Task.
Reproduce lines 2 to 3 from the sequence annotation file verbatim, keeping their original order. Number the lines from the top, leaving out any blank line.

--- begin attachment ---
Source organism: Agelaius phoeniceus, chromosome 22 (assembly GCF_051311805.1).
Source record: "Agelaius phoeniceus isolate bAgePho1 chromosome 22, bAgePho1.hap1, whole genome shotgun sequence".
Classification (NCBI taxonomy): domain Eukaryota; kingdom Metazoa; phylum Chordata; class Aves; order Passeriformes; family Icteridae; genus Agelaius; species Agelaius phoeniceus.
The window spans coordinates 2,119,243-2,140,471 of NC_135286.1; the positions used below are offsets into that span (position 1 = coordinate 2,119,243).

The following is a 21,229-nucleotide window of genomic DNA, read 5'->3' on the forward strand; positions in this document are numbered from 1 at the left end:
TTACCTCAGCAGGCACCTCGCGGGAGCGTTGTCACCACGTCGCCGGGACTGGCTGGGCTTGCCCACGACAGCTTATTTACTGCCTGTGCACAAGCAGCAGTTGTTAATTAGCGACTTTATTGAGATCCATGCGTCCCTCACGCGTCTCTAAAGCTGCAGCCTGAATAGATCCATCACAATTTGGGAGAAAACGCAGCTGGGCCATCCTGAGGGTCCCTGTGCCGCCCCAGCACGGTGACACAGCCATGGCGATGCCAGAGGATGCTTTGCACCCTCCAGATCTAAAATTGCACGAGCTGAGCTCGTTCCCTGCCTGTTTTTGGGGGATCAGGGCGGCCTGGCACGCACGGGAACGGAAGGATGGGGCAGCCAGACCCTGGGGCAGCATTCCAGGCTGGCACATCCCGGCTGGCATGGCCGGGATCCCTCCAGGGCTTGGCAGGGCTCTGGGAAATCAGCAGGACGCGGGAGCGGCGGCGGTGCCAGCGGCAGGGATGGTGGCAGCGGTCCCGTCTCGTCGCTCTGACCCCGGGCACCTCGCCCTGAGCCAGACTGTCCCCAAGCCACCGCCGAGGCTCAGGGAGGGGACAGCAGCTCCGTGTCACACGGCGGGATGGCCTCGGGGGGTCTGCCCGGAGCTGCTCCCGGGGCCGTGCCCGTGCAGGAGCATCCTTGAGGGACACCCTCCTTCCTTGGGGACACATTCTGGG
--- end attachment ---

Source record: "Agelaius phoeniceus isolate bAgePho1 chromosome 22, bAgePho1.hap1, whole genome shotgun sequence".
Classification (NCBI taxonomy): domain Eukaryota; kingdom Metazoa; phylum Chordata; class Aves; order Passeriformes; family Icteridae; genus Agelaius; species Agelaius phoeniceus.